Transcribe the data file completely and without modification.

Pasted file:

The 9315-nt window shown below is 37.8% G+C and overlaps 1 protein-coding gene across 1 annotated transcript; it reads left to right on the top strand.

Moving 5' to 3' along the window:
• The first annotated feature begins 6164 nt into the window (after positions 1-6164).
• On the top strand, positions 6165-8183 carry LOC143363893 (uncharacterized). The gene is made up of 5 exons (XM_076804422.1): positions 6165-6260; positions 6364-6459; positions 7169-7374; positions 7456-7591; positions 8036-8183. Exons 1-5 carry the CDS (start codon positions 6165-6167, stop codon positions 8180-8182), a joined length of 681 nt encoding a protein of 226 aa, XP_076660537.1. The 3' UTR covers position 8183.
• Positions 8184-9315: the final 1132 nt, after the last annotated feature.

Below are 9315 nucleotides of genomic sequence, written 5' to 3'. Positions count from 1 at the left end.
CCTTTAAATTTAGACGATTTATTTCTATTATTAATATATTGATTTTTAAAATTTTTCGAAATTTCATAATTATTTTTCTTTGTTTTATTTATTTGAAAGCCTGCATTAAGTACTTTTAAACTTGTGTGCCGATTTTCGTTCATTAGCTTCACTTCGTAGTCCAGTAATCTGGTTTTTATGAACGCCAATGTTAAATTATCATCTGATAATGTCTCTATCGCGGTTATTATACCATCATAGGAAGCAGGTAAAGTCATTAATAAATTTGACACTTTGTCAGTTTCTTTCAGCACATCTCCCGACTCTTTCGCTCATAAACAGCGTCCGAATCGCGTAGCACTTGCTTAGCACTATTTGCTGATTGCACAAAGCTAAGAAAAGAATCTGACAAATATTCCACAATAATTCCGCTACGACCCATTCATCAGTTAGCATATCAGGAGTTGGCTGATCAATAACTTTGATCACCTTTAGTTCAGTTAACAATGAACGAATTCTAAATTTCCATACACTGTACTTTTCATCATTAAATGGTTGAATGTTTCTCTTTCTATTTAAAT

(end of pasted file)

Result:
The 9315-nt window shown below is 37.8% G+C and overlaps 1 protein-coding gene across 1 annotated transcript; it reads left to right on the top strand.

Moving 5' to 3' along the window:
• The first annotated feature begins 6164 nt into the window (after positions 1-6164).
• On the top strand, positions 6165-8183 carry LOC143363893 (uncharacterized). The gene is made up of 5 exons (XM_076804422.1): positions 6165-6260; positions 6364-6459; positions 7169-7374; positions 7456-7591; positions 8036-8183. Exons 1-5 carry the CDS (start codon positions 6165-6167, stop codon positions 8180-8182), a joined length of 681 nt encoding a protein of 226 aa, XP_076660537.1. The 3' UTR covers position 8183.
• Positions 8184-9315: the final 1132 nt, after the last annotated feature.

Below are 9315 nucleotides of genomic sequence, written 5' to 3'. Positions count from 1 at the left end.
CCTTTAAATTTAGACGATTTATTTCTATTATTAATATATTGATTTTTAAAATTTTTCGAAATTTCATAATTATTTTTCTTTGTTTTATTTATTTGAAAGCCTGCATTAAGTACTTTTAAACTTGTGTGCCGATTTTCGTTCATTAGCTTCACTTCGTAGTCCAGTAATCTGGTTTTTATGAACGCCAATGTTAAATTATCATCTGATAATGTCTCTATCGCGGTTATTATACCATCATAGGAAGCAGGTAAAGTCATTAATAAATTTGACACTTTGTCAGTTTCTTTCAGCACATCTCCCGACTCTTTCGCTCATAAACAGCGTCCGAATCGCGTAGCACTTGCTTAGCACTATTTGCTGATTGCACAAAGCTAAGAAAAGAATCTGACAAATATTCCACAATAATTCCGCTACGACCCATTCATCAGTTAGCATATCAGGAGTTGGCTGATCAATAACTTTGATCACCTTTAGTTCAGTTAACAATGAACGAATTCTAAATTTCCATACACTGTACTTTTCATCATTAAATGGTTGAATGTTTCTCTTTCTATTTAAAT